Today is the 72nd anniversary of the atomic bombing of Nagasaki. At 11:02 a.m. Aug. 9, 1945, a five-ton plutonium bomb exploded a third of a mile above the city. Its blast winds tore through the city at two and a half times the speed of a Category 5 hurricane.
Six weeks ago, 74-year-old Tomonaga, now a leading specialist on long-term radiation effects on the human body, flew to New York as Nagasaki’s official representative in support of a breakthrough international nuclear weapons ban treaty, adopted at the United Nations on July 7.
Backed by 122 nations and with strong support from civil society organizations across the globe, the accord is the world’s first comprehensive treaty banning the use, threat of use and production of nuclear weapons. It places nuclear weapons on the same legal footing as all other weapons of mass destruction — including chemical and biological weapons, landmines and cluster munitions, which have long been outlawed.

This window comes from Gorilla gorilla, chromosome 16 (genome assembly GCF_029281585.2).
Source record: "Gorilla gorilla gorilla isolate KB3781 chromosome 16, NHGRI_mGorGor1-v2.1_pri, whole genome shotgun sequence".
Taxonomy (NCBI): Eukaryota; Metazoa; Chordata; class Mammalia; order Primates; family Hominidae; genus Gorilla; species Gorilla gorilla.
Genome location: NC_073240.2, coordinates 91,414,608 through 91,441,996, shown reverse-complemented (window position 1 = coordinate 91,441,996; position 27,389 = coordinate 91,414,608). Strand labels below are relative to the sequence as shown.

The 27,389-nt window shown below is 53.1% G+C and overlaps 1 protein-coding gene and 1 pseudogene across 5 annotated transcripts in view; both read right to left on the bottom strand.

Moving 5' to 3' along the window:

The treaty was not an act of naiveté. Its proponents knew that nuclear-armed and nuclear-defended nations — including Japan — would vehemently reject the ban, defending their position that nuclear weapons prevent nuclear war. The ban was negotiated too with clear understandings of the current heightened tensions between the United States and Russia, because of North Korea’s nuclear weapons development and testing, and President Trump’s nuclear posturing.
The strategy — as was successfully implemented with landmines — is to delegitimize and ultimately eliminate the most destructive and inhumane weapons made. After treaty ratification in September, the next step is to convince first one, then other nuclear-armed or defended nations to abide by it. Similar treaties banning weapons of mass destruction have resulted in policy changes even by countries that haven’t signed them — including the United States, which now follows the landmines ban without having signed that treaty.
Testimony like Tomonaga’s can only help. Using his experience as a survivor, radiation scientist and physician who has treated hibakusha (atomic bomb-affected people) for nearly 50 years, Tomonaga gave a statement before the United Nations that countered vague images of nuclear war with details of its terrifying acute and long-term human consequences.